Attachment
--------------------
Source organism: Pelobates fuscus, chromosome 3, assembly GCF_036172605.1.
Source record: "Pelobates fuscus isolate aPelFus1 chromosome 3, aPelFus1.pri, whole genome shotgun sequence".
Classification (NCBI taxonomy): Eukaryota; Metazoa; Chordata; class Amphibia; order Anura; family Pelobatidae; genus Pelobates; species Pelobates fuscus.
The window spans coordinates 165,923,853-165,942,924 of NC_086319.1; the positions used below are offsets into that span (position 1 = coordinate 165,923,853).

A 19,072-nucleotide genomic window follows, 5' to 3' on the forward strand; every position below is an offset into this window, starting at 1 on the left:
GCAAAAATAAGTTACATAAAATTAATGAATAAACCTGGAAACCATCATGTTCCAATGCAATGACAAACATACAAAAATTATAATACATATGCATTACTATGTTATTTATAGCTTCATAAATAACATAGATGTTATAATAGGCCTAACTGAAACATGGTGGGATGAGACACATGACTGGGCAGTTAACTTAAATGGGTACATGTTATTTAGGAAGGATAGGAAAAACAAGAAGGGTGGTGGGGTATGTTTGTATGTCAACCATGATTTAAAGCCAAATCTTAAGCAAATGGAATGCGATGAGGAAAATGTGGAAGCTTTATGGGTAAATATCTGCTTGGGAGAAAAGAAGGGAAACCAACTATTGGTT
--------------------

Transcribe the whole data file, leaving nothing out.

Source organism: Pelobates fuscus, chromosome 3, assembly GCF_036172605.1.
Source record: "Pelobates fuscus isolate aPelFus1 chromosome 3, aPelFus1.pri, whole genome shotgun sequence".
Classification (NCBI taxonomy): Eukaryota; Metazoa; Chordata; class Amphibia; order Anura; family Pelobatidae; genus Pelobates; species Pelobates fuscus.
The window spans coordinates 165,923,853-165,942,924 of NC_086319.1; the positions used below are offsets into that span (position 1 = coordinate 165,923,853).

A 19,072-nucleotide genomic window follows, 5' to 3' on the forward strand; every position below is an offset into this window, starting at 1 on the left:
GCAAAAATAAGTTACATAAAATTAATGAATAAACCTGGAAACCATCATGTTCCAATGCAATGACAAACATACAAAAATTATAATACATATGCATTACTATGTTATTTATAGCTTCATAAATAACATAGATGTTATAATAGGCCTAACTGAAACATGGTGGGATGAGACACATGACTGGGCAGTTAACTTAAATGGGTACATGTTATTTAGGAAGGATAGGAAAAACAAGAAGGGTGGTGGGGTATGTTTGTATGTCAACCATGATTTAAAGCCAAATCTTAAGCAAATGGAATGCGATGAGGAAAATGTGGAAGCTTTATGGGTAAATATCTGCTTGGGAGAAAAGAAGGGAAACCAACTATTGGTT